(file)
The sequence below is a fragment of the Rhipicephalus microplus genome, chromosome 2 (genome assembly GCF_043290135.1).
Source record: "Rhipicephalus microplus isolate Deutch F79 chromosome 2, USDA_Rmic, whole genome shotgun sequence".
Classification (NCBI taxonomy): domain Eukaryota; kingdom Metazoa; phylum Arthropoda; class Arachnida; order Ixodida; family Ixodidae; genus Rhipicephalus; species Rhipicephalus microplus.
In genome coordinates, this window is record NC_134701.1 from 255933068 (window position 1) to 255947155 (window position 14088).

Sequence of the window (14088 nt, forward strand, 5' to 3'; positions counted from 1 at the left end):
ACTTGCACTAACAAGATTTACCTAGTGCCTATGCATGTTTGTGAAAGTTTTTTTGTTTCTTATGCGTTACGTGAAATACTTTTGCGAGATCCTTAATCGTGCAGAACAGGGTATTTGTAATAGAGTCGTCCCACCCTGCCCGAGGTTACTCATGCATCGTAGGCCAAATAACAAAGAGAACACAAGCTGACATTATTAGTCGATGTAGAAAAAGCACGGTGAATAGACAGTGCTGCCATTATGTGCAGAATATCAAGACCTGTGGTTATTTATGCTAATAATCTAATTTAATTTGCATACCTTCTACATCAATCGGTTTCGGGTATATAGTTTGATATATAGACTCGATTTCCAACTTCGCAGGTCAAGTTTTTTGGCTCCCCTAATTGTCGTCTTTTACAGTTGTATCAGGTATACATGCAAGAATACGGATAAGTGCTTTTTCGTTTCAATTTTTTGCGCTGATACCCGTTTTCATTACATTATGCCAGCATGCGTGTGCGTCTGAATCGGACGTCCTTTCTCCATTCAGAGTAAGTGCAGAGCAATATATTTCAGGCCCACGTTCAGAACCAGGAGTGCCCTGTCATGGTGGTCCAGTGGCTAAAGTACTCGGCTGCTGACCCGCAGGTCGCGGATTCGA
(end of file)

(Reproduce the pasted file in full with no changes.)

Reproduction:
The sequence below is a fragment of the Rhipicephalus microplus genome, chromosome 2 (genome assembly GCF_043290135.1).
Source record: "Rhipicephalus microplus isolate Deutch F79 chromosome 2, USDA_Rmic, whole genome shotgun sequence".
Classification (NCBI taxonomy): domain Eukaryota; kingdom Metazoa; phylum Arthropoda; class Arachnida; order Ixodida; family Ixodidae; genus Rhipicephalus; species Rhipicephalus microplus.
In genome coordinates, this window is record NC_134701.1 from 255933068 (window position 1) to 255947155 (window position 14088).

Sequence of the window (14088 nt, forward strand, 5' to 3'; positions counted from 1 at the left end):
ACTTGCACTAACAAGATTTACCTAGTGCCTATGCATGTTTGTGAAAGTTTTTTTGTTTCTTATGCGTTACGTGAAATACTTTTGCGAGATCCTTAATCGTGCAGAACAGGGTATTTGTAATAGAGTCGTCCCACCCTGCCCGAGGTTACTCATGCATCGTAGGCCAAATAACAAAGAGAACACAAGCTGACATTATTAGTCGATGTAGAAAAAGCACGGTGAATAGACAGTGCTGCCATTATGTGCAGAATATCAAGACCTGTGGTTATTTATGCTAATAATCTAATTTAATTTGCATACCTTCTACATCAATCGGTTTCGGGTATATAGTTTGATATATAGACTCGATTTCCAACTTCGCAGGTCAAGTTTTTTGGCTCCCCTAATTGTCGTCTTTTACAGTTGTATCAGGTATACATGCAAGAATACGGATAAGTGCTTTTTCGTTTCAATTTTTTGCGCTGATACCCGTTTTCATTACATTATGCCAGCATGCGTGTGCGTCTGAATCGGACGTCCTTTCTCCATTCAGAGTAAGTGCAGAGCAATATATTTCAGGCCCACGTTCAGAACCAGGAGTGCCCTGTCATGGTGGTCCAGTGGCTAAAGTACTCGGCTGCTGACCCGCAGGTCGCGGATTCGA